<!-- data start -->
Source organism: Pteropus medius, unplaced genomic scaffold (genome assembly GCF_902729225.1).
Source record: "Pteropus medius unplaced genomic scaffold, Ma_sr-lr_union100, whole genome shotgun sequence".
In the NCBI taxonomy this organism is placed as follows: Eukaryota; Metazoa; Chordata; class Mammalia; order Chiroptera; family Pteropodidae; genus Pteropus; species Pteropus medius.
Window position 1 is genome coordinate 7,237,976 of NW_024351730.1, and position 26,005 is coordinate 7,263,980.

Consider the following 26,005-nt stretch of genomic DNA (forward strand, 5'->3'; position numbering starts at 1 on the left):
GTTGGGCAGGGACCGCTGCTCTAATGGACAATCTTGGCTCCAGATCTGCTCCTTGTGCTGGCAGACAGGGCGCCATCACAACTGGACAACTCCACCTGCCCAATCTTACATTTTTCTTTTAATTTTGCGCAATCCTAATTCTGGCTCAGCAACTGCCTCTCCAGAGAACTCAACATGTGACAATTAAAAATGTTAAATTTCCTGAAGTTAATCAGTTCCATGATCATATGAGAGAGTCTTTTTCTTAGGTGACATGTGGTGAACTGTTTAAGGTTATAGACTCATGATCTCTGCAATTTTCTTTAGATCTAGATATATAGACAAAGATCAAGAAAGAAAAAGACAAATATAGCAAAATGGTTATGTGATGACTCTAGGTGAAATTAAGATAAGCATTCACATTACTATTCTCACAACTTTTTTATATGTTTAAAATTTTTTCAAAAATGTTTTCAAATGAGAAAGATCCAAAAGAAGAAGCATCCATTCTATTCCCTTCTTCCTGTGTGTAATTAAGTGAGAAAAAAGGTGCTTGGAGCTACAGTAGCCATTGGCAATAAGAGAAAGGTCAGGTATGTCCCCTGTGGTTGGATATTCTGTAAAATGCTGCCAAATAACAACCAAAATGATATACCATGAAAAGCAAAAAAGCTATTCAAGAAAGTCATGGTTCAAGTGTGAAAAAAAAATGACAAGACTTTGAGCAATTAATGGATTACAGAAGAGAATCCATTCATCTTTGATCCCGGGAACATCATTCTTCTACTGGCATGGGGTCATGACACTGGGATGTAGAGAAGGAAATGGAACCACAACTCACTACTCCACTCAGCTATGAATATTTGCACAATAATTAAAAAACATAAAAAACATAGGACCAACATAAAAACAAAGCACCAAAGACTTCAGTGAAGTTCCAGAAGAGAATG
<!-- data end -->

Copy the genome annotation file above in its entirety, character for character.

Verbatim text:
Source organism: Pteropus medius, unplaced genomic scaffold (genome assembly GCF_902729225.1).
Source record: "Pteropus medius unplaced genomic scaffold, Ma_sr-lr_union100, whole genome shotgun sequence".
In the NCBI taxonomy this organism is placed as follows: Eukaryota; Metazoa; Chordata; class Mammalia; order Chiroptera; family Pteropodidae; genus Pteropus; species Pteropus medius.
Window position 1 is genome coordinate 7,237,976 of NW_024351730.1, and position 26,005 is coordinate 7,263,980.

Consider the following 26,005-nt stretch of genomic DNA (forward strand, 5'->3'; position numbering starts at 1 on the left):
GTTGGGCAGGGACCGCTGCTCTAATGGACAATCTTGGCTCCAGATCTGCTCCTTGTGCTGGCAGACAGGGCGCCATCACAACTGGACAACTCCACCTGCCCAATCTTACATTTTTCTTTTAATTTTGCGCAATCCTAATTCTGGCTCAGCAACTGCCTCTCCAGAGAACTCAACATGTGACAATTAAAAATGTTAAATTTCCTGAAGTTAATCAGTTCCATGATCATATGAGAGAGTCTTTTTCTTAGGTGACATGTGGTGAACTGTTTAAGGTTATAGACTCATGATCTCTGCAATTTTCTTTAGATCTAGATATATAGACAAAGATCAAGAAAGAAAAAGACAAATATAGCAAAATGGTTATGTGATGACTCTAGGTGAAATTAAGATAAGCATTCACATTACTATTCTCACAACTTTTTTATATGTTTAAAATTTTTTCAAAAATGTTTTCAAATGAGAAAGATCCAAAAGAAGAAGCATCCATTCTATTCCCTTCTTCCTGTGTGTAATTAAGTGAGAAAAAAGGTGCTTGGAGCTACAGTAGCCATTGGCAATAAGAGAAAGGTCAGGTATGTCCCCTGTGGTTGGATATTCTGTAAAATGCTGCCAAATAACAACCAAAATGATATACCATGAAAAGCAAAAAAGCTATTCAAGAAAGTCATGGTTCAAGTGTGAAAAAAAAATGACAAGACTTTGAGCAATTAATGGATTACAGAAGAGAATCCATTCATCTTTGATCCCGGGAACATCATTCTTCTACTGGCATGGGGTCATGACACTGGGATGTAGAGAAGGAAATGGAACCACAACTCACTACTCCACTCAGCTATGAATATTTGCACAATAATTAAAAAACATAAAAAACATAGGACCAACATAAAAACAAAGCACCAAAGACTTCAGTGAAGTTCCAGAAGAGAATG